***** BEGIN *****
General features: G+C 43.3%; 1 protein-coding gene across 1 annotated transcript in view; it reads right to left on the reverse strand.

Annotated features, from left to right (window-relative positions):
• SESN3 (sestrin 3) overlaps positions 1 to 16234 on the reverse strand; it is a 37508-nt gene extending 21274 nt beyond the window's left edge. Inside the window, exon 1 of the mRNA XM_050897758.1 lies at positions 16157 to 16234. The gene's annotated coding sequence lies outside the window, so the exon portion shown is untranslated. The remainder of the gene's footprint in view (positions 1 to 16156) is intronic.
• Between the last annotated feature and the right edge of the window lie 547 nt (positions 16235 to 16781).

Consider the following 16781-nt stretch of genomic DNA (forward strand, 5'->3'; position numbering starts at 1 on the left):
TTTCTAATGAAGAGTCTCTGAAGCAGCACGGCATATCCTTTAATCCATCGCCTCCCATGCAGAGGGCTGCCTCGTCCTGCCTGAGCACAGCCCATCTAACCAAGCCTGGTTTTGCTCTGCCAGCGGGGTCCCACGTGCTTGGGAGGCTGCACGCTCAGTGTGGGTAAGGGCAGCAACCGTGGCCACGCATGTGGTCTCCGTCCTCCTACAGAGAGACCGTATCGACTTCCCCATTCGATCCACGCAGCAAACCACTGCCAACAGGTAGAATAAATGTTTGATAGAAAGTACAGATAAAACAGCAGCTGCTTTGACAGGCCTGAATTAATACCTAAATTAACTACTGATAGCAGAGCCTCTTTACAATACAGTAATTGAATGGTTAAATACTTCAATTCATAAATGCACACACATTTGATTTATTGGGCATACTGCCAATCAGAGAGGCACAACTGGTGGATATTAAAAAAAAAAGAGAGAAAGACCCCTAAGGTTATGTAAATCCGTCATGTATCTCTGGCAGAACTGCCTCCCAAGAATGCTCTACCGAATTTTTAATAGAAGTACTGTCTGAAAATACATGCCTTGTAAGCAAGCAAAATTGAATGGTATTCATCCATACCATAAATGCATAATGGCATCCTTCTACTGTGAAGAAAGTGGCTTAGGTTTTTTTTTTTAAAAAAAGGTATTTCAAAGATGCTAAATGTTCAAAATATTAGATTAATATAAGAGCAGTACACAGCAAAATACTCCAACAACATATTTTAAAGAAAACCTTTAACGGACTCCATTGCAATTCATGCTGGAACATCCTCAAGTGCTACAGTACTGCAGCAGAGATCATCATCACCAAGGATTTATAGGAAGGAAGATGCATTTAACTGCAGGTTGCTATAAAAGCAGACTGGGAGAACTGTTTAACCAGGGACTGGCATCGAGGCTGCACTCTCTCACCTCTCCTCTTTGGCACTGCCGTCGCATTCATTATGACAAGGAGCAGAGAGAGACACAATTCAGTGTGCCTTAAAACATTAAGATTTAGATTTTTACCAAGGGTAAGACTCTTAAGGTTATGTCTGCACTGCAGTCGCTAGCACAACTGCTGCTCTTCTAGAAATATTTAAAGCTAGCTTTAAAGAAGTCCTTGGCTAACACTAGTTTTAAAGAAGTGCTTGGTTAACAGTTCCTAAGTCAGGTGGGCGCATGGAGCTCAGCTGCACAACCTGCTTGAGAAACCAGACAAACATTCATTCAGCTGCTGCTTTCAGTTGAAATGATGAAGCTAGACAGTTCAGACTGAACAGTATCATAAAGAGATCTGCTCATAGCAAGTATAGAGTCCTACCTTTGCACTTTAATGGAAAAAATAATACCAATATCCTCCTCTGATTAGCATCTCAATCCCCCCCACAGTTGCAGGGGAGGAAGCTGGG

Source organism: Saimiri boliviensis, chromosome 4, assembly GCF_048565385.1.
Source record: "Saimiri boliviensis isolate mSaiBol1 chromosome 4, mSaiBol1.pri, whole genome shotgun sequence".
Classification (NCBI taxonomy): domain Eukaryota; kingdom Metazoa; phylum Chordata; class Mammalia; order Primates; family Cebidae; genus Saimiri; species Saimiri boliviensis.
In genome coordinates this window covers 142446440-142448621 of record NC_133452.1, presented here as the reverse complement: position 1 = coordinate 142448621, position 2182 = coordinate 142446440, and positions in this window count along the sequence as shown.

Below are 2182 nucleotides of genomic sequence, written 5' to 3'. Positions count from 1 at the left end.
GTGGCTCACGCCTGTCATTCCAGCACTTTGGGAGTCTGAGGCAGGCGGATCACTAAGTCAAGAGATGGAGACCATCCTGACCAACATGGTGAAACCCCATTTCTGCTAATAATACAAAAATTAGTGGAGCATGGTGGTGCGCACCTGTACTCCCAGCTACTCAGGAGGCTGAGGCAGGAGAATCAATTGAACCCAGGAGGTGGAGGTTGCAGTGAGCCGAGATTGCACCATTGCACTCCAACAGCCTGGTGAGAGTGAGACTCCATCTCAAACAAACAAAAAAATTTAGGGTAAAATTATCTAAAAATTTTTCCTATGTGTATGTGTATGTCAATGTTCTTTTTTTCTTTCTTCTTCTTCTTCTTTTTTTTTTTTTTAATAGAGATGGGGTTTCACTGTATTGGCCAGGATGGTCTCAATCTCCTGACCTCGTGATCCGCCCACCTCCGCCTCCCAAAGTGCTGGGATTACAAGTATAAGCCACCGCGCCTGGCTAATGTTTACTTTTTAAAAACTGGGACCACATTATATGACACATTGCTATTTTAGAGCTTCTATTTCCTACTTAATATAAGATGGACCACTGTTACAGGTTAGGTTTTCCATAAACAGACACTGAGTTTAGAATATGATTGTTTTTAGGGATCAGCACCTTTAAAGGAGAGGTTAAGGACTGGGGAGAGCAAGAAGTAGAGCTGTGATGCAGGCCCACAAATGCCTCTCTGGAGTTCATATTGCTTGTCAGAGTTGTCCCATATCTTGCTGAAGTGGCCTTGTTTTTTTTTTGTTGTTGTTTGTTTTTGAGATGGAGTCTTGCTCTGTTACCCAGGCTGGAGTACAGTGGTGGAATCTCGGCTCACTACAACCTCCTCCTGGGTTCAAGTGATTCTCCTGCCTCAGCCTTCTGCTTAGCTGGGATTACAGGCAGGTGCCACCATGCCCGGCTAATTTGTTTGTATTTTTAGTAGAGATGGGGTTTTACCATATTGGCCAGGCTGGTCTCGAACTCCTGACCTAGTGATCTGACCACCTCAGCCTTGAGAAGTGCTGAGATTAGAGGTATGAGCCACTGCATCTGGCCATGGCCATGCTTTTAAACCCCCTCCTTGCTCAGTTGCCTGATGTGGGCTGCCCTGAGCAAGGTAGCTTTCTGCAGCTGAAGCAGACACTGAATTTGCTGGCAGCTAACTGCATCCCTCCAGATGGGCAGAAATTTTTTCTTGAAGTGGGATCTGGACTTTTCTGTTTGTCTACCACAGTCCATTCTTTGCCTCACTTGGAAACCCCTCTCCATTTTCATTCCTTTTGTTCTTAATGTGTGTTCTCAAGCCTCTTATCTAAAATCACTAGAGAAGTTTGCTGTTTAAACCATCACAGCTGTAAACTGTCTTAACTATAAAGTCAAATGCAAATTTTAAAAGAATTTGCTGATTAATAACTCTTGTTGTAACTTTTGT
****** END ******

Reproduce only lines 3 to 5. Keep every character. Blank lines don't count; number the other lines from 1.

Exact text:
• SESN3 (sestrin 3) overlaps positions 1 to 16234 on the reverse strand; it is a 37508-nt gene extending 21274 nt beyond the window's left edge. Inside the window, exon 1 of the mRNA XM_050897758.1 lies at positions 16157 to 16234. The gene's annotated coding sequence lies outside the window, so the exon portion shown is untranslated. The remainder of the gene's footprint in view (positions 1 to 16156) is intronic.
• Between the last annotated feature and the right edge of the window lie 547 nt (positions 16235 to 16781).

Consider the following 16781-nt stretch of genomic DNA (forward strand, 5'->3'; position numbering starts at 1 on the left):